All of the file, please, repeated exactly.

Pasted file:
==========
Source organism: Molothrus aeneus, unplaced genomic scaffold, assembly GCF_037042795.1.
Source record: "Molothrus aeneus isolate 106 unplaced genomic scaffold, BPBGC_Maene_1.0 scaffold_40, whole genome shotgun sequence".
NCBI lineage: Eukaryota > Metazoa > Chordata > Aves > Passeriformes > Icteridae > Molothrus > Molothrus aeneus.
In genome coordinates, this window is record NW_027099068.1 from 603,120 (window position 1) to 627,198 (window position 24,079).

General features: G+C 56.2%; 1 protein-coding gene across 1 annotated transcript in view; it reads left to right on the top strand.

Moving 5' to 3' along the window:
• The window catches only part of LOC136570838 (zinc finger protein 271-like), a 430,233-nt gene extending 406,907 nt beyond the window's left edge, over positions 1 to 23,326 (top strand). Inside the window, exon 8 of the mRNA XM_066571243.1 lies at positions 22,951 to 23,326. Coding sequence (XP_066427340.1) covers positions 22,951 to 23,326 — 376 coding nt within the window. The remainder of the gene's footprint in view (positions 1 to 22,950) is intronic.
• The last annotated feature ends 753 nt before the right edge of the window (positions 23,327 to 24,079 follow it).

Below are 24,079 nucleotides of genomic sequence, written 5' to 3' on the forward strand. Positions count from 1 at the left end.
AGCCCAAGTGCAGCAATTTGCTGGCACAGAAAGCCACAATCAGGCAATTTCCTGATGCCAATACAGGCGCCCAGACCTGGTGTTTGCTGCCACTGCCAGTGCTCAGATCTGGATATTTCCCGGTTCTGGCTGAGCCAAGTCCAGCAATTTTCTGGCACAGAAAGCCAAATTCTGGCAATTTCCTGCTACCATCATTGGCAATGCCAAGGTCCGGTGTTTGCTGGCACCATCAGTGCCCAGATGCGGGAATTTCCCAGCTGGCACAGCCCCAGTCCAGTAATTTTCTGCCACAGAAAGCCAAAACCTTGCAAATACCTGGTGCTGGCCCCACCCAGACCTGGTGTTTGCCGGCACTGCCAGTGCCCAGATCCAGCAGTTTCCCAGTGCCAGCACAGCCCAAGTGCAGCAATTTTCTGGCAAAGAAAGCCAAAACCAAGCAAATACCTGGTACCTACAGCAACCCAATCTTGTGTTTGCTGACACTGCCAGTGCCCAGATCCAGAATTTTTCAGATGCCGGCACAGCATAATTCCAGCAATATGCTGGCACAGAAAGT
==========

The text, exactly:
Source organism: Molothrus aeneus, unplaced genomic scaffold, assembly GCF_037042795.1.
Source record: "Molothrus aeneus isolate 106 unplaced genomic scaffold, BPBGC_Maene_1.0 scaffold_40, whole genome shotgun sequence".
NCBI lineage: Eukaryota > Metazoa > Chordata > Aves > Passeriformes > Icteridae > Molothrus > Molothrus aeneus.
In genome coordinates, this window is record NW_027099068.1 from 603,120 (window position 1) to 627,198 (window position 24,079).

General features: G+C 56.2%; 1 protein-coding gene across 1 annotated transcript in view; it reads left to right on the top strand.

Moving 5' to 3' along the window:
• The window catches only part of LOC136570838 (zinc finger protein 271-like), a 430,233-nt gene extending 406,907 nt beyond the window's left edge, over positions 1 to 23,326 (top strand). Inside the window, exon 8 of the mRNA XM_066571243.1 lies at positions 22,951 to 23,326. Coding sequence (XP_066427340.1) covers positions 22,951 to 23,326 — 376 coding nt within the window. The remainder of the gene's footprint in view (positions 1 to 22,950) is intronic.
• The last annotated feature ends 753 nt before the right edge of the window (positions 23,327 to 24,079 follow it).

Below are 24,079 nucleotides of genomic sequence, written 5' to 3' on the forward strand. Positions count from 1 at the left end.
AGCCCAAGTGCAGCAATTTGCTGGCACAGAAAGCCACAATCAGGCAATTTCCTGATGCCAATACAGGCGCCCAGACCTGGTGTTTGCTGCCACTGCCAGTGCTCAGATCTGGATATTTCCCGGTTCTGGCTGAGCCAAGTCCAGCAATTTTCTGGCACAGAAAGCCAAATTCTGGCAATTTCCTGCTACCATCATTGGCAATGCCAAGGTCCGGTGTTTGCTGGCACCATCAGTGCCCAGATGCGGGAATTTCCCAGCTGGCACAGCCCCAGTCCAGTAATTTTCTGCCACAGAAAGCCAAAACCTTGCAAATACCTGGTGCTGGCCCCACCCAGACCTGGTGTTTGCCGGCACTGCCAGTGCCCAGATCCAGCAGTTTCCCAGTGCCAGCACAGCCCAAGTGCAGCAATTTTCTGGCAAAGAAAGCCAAAACCAAGCAAATACCTGGTACCTACAGCAACCCAATCTTGTGTTTGCTGACACTGCCAGTGCCCAGATCCAGAATTTTTCAGATGCCGGCACAGCATAATTCCAGCAATATGCTGGCACAGAAAGT